This course provides an introduction to the field of materials engineering and to the Otto H. York Department of Chemical and Materials Engineering. Topics include the program curriculum, student professional societies, undergraduate research and cooperative education (co-op) opportunities, and learning about materials engineering profession and career pathways. Also included are lectures by MTEN faculty integrated with research laboratory tours and hands-on research experience.

MTEN 201. Introductory Principles of Materials Engineering. 3 credits, 3 contact hours (3;0;0).

Prerequisites: CHEM 126, PHYS 121 or PHYS 122, MATH 112. This course introduces the basic concepts of Materials Engineering, with introductory topics including structure, property, performance, and processing of materials. This course focuses on conventional materials including metallic materials and their alloys, ceramics, polymers, and composites. Relationship between structure and material properties, such as mechanical, electronic, thermal, optical, magnetic, and electrochemical, are investigated.

MTEN 205. Mechanical Behavior of Materials. 3 credits, 3 contact hours (3;0;0).

Prerequisites: MATH 211 or MATH 213, MTEN 201 and MECH 234. The course will introduce the fundamentals of the mechanical behavior of materials. The principles of stress, strain will be introduced. The elements of elasticity, plasticity, will be discussed in depth. The concept of crystal geometry, different lattice defects, work hardening will be taught. Furthermore, the fundamentals of plastic deformation of polycrystalline materials, dislocation theory, and fracture will be discussed in detail. The course will include written and oral presentation of team projects on analysis of relevant peer-reviewed papers on the latest development of the field.

MTEN 301. Thermodynamics of Materials. 3 credits, 3 contact hours (3;0;0).

Prerequisites: MATH 211 or MATH 213, PHYS 234, MTEN 205. Laws of thermodynamics and their correlation with molecular phenomena describing materials systems in equilibrium. Applications to properties, reactions and phase equilibria in materials. Thermodynamic foundation, interpretation and utilization of binary phase diagrams. Contemporary software for phase diagram calculation. Thermodynamic principles describing liquid and solid solutions, chemical reactions, and order-disorder phase transitions.

MTEN 305. Materials Characterization Methods. 3 credits, 4 contact hours (2;2;0).

Prerequisites: MATH 211 or MATH 213, PHYS 234, CHEM 243, MTEN 201. This course gives an introduction to instrumentation for characterization of material structures and compositions and methods for measuring a wide range of material properties such as mechanical, electrical, thermal. Principles of microscopic imaging and the major branches of microscopy: optical, electron and scanning will be discussed. Principles of X-ray diffraction and X-ray, IR, UV, electron and ion spectroscopies will be introduced by considering interaction of materials with electromagnetic radiation, electrons, and ions. Principles of thermal analysis in which the properties of materials are studied as they change with temperature will be introduced. Characterization of hardness, strength, electrical conductivity will be discussed. Students will learn operation of analytical instrumentation and interpretation of experimental data at the NJIT Materials Characterization facility and CME undergraduate laboratory. The course will include written and oral presentation of team projects on analysis of peer-reviewed papers on specific techniques and equipment for materials characterization.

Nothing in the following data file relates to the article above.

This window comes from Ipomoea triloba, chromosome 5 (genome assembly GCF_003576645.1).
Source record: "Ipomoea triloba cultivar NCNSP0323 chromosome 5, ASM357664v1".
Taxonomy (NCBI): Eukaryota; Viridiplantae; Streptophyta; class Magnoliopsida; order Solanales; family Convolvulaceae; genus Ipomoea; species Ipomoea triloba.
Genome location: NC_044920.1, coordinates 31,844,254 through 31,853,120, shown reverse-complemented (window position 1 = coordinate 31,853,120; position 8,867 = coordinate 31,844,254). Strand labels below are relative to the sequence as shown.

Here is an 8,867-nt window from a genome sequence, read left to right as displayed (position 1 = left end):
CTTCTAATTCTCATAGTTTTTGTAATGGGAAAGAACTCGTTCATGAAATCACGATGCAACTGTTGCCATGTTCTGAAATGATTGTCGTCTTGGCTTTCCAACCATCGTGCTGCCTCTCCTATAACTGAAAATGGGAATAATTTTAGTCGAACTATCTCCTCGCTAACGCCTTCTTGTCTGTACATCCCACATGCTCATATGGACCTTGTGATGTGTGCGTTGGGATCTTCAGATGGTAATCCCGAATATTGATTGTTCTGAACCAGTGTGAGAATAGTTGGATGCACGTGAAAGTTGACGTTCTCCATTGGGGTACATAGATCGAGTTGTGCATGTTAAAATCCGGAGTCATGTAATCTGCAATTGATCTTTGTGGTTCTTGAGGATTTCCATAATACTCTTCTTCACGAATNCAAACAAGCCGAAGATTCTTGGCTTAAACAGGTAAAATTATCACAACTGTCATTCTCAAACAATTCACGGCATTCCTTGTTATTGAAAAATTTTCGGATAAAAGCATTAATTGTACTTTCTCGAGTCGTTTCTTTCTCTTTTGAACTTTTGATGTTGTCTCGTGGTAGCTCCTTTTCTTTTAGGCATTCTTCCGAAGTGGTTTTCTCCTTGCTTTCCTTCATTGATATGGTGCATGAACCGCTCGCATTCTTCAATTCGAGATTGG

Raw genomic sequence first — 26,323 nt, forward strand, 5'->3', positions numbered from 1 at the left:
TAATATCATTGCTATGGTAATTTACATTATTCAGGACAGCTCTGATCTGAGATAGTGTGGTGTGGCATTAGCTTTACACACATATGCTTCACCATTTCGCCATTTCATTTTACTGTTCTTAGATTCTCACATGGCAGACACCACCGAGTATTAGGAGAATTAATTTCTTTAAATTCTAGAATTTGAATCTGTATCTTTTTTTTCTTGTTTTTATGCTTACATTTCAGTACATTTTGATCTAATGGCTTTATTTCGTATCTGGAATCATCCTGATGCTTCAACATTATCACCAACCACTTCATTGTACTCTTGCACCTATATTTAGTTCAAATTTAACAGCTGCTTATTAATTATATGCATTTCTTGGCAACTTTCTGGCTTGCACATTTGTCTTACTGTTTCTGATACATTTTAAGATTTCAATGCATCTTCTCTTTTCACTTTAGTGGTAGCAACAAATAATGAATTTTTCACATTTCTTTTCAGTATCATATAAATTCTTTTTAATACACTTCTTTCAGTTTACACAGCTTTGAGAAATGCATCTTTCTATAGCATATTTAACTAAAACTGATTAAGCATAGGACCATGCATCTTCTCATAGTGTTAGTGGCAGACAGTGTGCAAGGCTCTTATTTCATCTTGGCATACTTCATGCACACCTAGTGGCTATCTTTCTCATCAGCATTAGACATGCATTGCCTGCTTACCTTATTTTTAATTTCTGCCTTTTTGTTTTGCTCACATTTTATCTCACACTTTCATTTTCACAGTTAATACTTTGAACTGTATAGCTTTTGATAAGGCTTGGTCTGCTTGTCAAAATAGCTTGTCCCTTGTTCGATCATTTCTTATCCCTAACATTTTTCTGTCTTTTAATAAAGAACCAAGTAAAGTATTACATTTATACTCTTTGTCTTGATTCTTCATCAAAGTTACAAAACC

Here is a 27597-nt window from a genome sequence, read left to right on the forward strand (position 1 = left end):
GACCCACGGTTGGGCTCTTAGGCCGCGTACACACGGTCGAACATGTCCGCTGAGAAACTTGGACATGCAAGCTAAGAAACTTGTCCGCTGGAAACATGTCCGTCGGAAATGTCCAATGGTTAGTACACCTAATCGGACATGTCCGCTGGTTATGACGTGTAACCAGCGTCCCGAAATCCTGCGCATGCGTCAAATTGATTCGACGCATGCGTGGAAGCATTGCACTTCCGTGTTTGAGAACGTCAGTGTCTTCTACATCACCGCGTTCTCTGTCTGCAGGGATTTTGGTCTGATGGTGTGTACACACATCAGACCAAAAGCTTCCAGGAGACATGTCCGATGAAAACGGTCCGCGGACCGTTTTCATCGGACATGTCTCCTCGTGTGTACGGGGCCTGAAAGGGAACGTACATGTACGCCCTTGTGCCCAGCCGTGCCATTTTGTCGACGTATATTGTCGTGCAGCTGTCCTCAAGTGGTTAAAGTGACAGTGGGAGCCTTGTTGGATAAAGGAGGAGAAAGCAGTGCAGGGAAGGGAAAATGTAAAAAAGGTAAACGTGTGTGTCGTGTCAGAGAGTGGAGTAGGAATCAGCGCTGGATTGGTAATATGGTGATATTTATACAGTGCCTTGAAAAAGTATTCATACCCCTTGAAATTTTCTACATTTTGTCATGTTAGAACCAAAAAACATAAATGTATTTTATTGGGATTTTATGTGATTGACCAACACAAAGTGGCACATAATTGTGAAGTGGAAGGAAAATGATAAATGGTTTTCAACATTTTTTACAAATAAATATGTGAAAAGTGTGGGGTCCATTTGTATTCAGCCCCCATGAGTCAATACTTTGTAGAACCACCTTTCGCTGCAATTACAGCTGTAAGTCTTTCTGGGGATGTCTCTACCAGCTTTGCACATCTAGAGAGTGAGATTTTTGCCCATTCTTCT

MTEN 310. Transport Phenomena in Materials I. 3 credits, 3 contact hours (3;0;0).

Prerequisites: MATH 222, PHYS 234, CHEM 243, MTEN 205. This course introduces the concepts of transport phenomena and develops the balance equations for the transport of mass, momentum, and energy. Classical force-flux relations that include Newton’s law of viscosity and Fourier’s law are considered. These equations, along with suitable boundary conditions, are applied to fluid mechanics and heat transfer problems relevant to materials characterization and processing. This includes laminar flows of both Newtonian and non-Newtonian fluids, conduction in solids, convective heat transfer, and phase change in single-component materials.

MTEN 311. Transport Phenomena in Materials II. 3 credits, 3 contact hours (3;0;0).

Prerequisites: MTEN 301 and MTEN 310. This course continues the development and application of the equations of transport phenomena and includes balance equations for transport at interfaces. Classical constitutive equations that include Fick’s law and the Nernst-Planck equation as well as expressions for both homogeneous and heterogeneous chemical reaction are considered. These equations, along with suitable boundary conditions, are applied to multi-component and charged systems that are relevant to materials characterization and processing. This includes diffusion, chemical reaction, charge and coupled transport, and phase change in multi-component materials.